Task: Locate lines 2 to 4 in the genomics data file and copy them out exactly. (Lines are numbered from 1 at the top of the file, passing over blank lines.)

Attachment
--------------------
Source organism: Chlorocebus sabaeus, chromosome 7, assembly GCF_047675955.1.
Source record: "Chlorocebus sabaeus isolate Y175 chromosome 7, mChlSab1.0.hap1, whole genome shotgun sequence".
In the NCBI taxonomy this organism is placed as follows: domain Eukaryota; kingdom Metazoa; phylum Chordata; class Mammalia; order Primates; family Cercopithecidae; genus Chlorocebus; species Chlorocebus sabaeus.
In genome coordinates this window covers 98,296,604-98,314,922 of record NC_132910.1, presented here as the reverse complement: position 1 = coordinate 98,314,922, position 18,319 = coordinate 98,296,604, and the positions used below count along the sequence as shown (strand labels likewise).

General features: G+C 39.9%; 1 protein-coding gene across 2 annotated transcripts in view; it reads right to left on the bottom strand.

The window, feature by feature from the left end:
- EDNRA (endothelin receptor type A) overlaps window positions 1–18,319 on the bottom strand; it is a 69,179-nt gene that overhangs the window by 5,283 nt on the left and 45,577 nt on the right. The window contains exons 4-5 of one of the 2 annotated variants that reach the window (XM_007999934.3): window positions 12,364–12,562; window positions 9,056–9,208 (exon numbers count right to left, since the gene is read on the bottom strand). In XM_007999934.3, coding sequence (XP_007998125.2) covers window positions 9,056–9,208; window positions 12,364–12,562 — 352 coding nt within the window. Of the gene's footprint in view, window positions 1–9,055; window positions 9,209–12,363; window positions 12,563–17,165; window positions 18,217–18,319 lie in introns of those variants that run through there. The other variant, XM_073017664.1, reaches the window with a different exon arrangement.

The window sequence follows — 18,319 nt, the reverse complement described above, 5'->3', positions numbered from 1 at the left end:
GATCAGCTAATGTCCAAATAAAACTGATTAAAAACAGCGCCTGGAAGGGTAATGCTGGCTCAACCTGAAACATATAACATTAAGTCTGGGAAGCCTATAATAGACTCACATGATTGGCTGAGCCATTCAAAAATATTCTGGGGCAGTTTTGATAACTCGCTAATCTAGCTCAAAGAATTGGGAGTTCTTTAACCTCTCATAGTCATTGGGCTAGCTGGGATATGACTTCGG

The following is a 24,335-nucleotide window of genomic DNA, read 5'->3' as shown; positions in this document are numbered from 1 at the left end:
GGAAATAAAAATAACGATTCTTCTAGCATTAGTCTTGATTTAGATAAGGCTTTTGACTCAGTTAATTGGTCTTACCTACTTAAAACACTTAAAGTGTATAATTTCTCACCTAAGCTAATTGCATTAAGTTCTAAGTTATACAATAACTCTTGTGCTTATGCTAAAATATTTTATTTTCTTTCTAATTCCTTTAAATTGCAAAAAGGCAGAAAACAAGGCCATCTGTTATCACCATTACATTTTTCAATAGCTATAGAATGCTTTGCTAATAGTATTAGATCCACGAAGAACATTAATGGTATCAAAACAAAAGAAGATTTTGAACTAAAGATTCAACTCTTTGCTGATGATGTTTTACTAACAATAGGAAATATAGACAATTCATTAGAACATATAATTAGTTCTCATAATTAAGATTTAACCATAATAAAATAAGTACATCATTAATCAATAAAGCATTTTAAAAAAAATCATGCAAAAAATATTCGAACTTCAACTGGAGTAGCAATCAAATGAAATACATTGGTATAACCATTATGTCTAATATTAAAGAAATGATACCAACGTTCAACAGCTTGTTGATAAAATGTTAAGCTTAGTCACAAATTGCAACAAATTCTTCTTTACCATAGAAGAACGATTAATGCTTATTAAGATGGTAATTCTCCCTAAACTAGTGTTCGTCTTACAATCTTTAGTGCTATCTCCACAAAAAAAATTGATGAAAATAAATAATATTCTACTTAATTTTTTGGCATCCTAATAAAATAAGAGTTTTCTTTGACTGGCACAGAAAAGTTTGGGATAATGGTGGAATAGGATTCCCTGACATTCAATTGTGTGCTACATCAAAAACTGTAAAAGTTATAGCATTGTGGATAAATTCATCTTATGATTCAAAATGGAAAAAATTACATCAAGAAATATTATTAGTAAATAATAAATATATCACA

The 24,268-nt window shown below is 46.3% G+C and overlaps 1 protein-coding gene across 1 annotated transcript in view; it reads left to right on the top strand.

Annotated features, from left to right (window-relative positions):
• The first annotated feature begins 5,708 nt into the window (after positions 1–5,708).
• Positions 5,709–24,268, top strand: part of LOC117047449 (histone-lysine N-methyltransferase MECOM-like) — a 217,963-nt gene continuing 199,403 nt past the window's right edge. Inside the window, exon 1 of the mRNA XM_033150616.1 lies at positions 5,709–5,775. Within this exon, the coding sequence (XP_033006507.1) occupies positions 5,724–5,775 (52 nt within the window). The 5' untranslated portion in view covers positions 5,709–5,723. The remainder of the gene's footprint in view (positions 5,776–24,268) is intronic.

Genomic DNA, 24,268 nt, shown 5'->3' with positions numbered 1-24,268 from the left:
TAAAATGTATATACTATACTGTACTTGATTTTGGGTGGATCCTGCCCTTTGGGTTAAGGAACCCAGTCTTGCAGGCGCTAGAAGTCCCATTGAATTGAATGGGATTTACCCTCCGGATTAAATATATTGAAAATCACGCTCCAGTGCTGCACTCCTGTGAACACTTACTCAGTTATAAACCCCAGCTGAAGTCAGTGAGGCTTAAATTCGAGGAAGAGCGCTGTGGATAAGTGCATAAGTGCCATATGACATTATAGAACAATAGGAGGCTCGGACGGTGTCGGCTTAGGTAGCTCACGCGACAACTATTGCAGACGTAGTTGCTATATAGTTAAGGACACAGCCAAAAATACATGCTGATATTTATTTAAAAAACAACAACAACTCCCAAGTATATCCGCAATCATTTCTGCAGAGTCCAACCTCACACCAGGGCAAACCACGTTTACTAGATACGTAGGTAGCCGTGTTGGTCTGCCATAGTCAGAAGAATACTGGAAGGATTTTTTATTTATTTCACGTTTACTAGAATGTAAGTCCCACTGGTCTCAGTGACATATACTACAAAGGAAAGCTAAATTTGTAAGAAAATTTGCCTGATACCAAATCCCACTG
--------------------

Source record: "Chlorocebus sabaeus isolate Y175 chromosome 7, mChlSab1.0.hap1, whole genome shotgun sequence".
In the NCBI taxonomy this organism is placed as follows: domain Eukaryota; kingdom Metazoa; phylum Chordata; class Mammalia; order Primates; family Cercopithecidae; genus Chlorocebus; species Chlorocebus sabaeus.
In genome coordinates this window covers 98,296,604-98,314,922 of record NC_132910.1, presented here as the reverse complement: position 1 = coordinate 98,314,922, position 18,319 = coordinate 98,296,604, and the positions used below count along the sequence as shown (strand labels likewise).